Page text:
Wednesday, March 16, 2016

Two new batfleas: Araeopsylla goodmani and Araeopsylla smiti

Fleas are wingless insects. However, their legs are long, the hind pair well adapted for jumping. A flea can jump vertically up to 18 cm and horizontally up to 33 cm, making it one of the best jumpers of all known animals (relative to body size), second only to the froghopper. If humans had the jumping power of a flea, a average size person could make a jump 90 m long and 49 m high. 

Fleas are external parasites, living off the blood of mammals and birds. They have mouthparts adapted for piercing skin and sucking blood. Today's new species are specialized on blood from bats and were found in Madagascar.

Araeopsylla goodmani was named in honor of its collector, Dr. Steven M. Goodman from the Field Museum of Natural History, Chicago. Mr. F.G.A.M. Smit, during his long tenure at the British Museum, London was a major contributor to our knowledge of the global flea fauna, Araeopsylla smiti was named after him.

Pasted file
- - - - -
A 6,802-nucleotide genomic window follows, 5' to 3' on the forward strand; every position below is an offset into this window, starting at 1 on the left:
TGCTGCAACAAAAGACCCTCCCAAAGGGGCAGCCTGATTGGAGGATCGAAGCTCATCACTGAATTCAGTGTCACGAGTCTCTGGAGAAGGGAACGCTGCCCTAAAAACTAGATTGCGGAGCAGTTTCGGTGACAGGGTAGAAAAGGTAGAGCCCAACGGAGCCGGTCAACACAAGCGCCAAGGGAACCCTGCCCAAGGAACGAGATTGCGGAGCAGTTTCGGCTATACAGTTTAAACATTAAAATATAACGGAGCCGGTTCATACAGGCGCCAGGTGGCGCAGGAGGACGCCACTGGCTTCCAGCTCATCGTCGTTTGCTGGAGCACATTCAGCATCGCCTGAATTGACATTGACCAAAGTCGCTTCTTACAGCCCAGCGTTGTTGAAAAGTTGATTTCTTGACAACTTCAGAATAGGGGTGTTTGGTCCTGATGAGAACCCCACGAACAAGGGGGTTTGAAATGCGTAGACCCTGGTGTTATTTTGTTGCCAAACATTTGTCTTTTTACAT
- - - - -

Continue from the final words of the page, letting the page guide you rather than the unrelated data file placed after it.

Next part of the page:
For the experts: The flea genus Araeopsylla Jordan and Rothschild, 1921 contains nine species distributed throughout the Palaearctic, Ethiopian and Oriental Regions primarily on mollosid bats. A new species of bat flea, Araeopsylla goodmani, is described. This new species is represented by three females collected from one male specimen of the mollosid bat Chaerephon jobimena Goodman & Cardiff, 2004 from Fianarantsoa Province, Madagascar. A second new species, Araeopsylla smiti, is described from one male from the Rift Valley, Kenya. It was collected from the molossid bat Chaerephon bivittatus (Heuglin, 1861). This represents the first record of Araeopsylla in Kenya. Previous records of Araeopsylla in the Malagasy region included Araeopsylla martialis (Rothschild, 1903) from Reunion Island and Madagascar. One hundred fifty-eight specimens (64♂, 94♀) of A. martialis were collected from 67 specimens (flea intensity of 2.4 fleas per host) of Mormopterus jugularis (Peters, 1865) across three provinces of Madagascar (Fianarantosa, Toamasina, and Toliara). Mormopterus jugularis is clearly a common host for A. martialis. Dampfia grahami grahami (Waterston, 1915) is also reported from Eptesicus matroka (Thomas & Schwann, 1905) which is the first record from this host species and the first time the genus Dampfia has been documented in Madagascar. Although Lagaropsylla consularis Smit, 1957 and Lagaropsylla idae Smit, 1957 have been reported in Madagascar previously, Mops leucostigma Allen, 1918 is a new host record for L. idae. The flea intensity of L. idae (64♂, 83♀) on 28 specimens of M. leucostigma was extremely high at 5.3 fleas per host. A key to the genus Araeopsylla is provided.

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